Absolutely. And that is true regardless of the body part. I don’t see this as an eye for an eye, for that old nugget means that if you take out my eye, I take out yours. The OP has changed it so the punishment is not punitive (solely) be restorative. I’m with it 110%.

Doesn’t the federal government already underwrite all kidney transplants?

If you destroy someone else’s kidney’s, I think you have a moral/ethical obligation to them to try to restore them to good health.

If they lose only one kidney, then to me, that would mean you should be responsible for the medical bills needed to restore them to proper order–it is my understanding people can live long and healthy lives with just one kidney.

If you destroy two kidneys, to me that means you need to do everything in your power to restore at least one kidney to them. If that kidney cannot be found from a donor, then you should offer to give one of your own (if they are compatible.)

That is what I think your ethical obligations are, however, I believe that despite those being your ethical obligations, it would be unethical to force someone else to do give up a kidney.

I do of course, think if you stab someone and they lose both kidneys and die from lack of transplant, you should be prosecuted for murder with all the penalties that suggests–and I imagine a lot of people who are facing life in prison or a death sentence might be willing to give up a kidney to keep their victim alive since they would then be facing significant jail time but not life in prison or the death penalty.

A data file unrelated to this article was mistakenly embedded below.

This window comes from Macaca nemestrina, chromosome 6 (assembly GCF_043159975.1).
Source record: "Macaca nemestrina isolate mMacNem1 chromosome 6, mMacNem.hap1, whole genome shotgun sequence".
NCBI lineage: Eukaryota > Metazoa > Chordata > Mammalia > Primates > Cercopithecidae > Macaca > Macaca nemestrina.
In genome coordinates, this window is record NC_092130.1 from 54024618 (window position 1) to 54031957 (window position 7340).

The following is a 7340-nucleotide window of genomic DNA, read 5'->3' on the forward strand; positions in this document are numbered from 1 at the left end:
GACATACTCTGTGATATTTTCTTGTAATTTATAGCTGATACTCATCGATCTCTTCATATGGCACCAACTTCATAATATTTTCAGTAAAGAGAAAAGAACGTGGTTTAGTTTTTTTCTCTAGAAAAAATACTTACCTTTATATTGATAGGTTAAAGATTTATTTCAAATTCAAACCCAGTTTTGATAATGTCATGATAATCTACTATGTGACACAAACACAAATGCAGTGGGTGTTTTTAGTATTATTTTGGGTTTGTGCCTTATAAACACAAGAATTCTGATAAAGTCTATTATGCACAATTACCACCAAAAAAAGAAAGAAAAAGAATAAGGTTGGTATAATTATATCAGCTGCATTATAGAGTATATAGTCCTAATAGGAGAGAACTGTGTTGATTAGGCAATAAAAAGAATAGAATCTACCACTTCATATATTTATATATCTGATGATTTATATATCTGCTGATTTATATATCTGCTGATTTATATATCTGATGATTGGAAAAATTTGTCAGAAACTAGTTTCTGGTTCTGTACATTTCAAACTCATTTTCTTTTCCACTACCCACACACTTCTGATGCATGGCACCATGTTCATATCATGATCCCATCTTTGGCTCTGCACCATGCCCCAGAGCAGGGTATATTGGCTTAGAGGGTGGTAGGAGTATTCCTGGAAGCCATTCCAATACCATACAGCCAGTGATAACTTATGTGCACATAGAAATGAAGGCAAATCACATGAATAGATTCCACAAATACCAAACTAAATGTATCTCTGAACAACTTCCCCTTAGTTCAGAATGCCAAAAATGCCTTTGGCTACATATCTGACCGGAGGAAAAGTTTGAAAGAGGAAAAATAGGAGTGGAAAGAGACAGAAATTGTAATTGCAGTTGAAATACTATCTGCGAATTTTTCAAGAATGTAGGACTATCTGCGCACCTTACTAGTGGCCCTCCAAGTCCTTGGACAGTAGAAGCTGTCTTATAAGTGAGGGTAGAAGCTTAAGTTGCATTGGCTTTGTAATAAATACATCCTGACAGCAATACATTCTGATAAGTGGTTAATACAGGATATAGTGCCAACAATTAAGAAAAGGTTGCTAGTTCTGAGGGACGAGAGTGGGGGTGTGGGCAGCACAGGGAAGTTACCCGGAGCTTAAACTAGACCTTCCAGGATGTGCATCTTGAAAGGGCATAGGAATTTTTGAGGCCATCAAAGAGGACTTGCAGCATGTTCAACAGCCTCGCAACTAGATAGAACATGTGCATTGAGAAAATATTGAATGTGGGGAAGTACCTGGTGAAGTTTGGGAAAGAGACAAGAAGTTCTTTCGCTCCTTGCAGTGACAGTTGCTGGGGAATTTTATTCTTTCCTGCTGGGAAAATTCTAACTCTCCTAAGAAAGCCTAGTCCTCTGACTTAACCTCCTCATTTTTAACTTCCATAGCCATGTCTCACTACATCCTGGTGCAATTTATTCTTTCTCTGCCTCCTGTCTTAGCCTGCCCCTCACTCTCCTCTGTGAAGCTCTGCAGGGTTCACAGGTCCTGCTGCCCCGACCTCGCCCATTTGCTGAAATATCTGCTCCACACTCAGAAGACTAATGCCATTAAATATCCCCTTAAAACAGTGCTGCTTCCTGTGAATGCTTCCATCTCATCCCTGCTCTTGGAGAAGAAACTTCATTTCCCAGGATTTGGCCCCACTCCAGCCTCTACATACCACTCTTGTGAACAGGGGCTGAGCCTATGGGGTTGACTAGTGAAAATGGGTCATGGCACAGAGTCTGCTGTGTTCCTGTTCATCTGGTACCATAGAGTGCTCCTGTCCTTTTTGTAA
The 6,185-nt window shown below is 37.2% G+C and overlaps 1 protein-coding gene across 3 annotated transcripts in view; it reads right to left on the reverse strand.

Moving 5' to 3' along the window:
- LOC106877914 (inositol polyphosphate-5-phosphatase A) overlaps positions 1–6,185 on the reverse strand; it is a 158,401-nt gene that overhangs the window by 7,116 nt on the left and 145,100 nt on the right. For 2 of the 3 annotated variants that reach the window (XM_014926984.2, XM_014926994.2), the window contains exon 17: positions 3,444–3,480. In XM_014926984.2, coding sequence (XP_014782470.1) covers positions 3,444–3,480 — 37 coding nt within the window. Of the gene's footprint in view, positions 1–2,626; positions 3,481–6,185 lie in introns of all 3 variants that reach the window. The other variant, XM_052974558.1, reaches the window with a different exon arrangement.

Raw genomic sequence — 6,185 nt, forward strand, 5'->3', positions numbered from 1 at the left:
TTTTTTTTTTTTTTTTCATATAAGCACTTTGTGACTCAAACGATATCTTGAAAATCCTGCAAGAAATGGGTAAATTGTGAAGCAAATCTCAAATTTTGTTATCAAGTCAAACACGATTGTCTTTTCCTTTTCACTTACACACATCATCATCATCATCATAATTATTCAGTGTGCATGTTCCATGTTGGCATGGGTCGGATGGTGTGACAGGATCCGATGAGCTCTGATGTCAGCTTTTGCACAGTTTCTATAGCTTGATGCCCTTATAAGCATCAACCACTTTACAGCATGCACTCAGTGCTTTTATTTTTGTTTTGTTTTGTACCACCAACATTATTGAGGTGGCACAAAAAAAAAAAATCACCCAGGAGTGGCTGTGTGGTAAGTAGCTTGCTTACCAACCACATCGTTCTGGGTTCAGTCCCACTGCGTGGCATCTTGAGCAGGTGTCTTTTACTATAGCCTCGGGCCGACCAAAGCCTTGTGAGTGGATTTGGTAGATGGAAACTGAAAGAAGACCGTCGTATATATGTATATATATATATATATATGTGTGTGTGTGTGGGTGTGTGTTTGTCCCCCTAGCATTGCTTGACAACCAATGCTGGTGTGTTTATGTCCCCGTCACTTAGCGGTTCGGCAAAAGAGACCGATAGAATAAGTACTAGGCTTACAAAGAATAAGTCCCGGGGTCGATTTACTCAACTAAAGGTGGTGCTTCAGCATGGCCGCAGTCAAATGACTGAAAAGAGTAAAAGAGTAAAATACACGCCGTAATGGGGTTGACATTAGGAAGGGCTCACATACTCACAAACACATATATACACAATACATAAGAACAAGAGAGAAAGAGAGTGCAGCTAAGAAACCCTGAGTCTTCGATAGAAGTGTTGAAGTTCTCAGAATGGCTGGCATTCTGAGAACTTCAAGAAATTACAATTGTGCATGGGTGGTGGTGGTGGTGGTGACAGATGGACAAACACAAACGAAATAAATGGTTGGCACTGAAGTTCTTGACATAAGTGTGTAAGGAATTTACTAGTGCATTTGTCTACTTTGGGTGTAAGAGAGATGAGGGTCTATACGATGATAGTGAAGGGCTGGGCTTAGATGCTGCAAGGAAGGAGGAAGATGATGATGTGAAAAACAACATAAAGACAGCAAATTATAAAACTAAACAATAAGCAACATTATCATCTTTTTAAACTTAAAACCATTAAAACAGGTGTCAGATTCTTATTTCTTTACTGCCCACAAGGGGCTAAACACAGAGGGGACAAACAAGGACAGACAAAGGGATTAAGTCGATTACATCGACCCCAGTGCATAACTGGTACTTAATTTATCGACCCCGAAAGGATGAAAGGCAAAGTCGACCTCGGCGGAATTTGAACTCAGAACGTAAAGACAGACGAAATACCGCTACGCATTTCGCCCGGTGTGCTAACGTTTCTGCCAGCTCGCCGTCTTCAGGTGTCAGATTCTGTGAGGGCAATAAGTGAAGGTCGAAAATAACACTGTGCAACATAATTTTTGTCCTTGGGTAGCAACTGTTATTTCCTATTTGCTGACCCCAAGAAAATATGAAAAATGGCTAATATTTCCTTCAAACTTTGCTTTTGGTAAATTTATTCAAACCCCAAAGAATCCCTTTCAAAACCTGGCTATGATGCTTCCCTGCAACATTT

No, but you should have to be my butler.

What would we do without your clear-eyed guidance?

No, but I wold expect you to pay for my dialysis, any expenses necessary for me to get a new kidney (including buying one if need be), and a lifetime of anti-rejection drugs.

I have two reasons why I don’t think compelling a criminal to undergo an organ transplant would be a good idea.

First, I think the criminal justice system should primarily be about the rehabilitation of criminals, with the acknowledgment that there are some who simply must be locked up or executed because they’re a continuing danger to society. If we are to accept the basic principle of rehabilitation, someone should have a decent shot of returning to a normal life after serving his time. Leaving a permanent sentence of someone living without a some body part just creates someone who can either never overcome the punishment (live with one kidney, one fewer finger, etc. the rest of their life) or creates additional demand on the medical system to cough up a kidney/eye/finger/earlobe to make that guy whole again. I don’t like the moral implications of the government disfiguring people for crimes, and I don’t like the practical consequence of making our medical system deal with two patients instead of one. We cannot arbitrarily shut our minds off to the fact that the victim has more medical options than harvesting organs from one’s attacker.

Second, it’s just fucking Frankenstein-like creepy. Yuck!

That’s actually why I chose kidneys, though I did add the question about two kidneys being involved.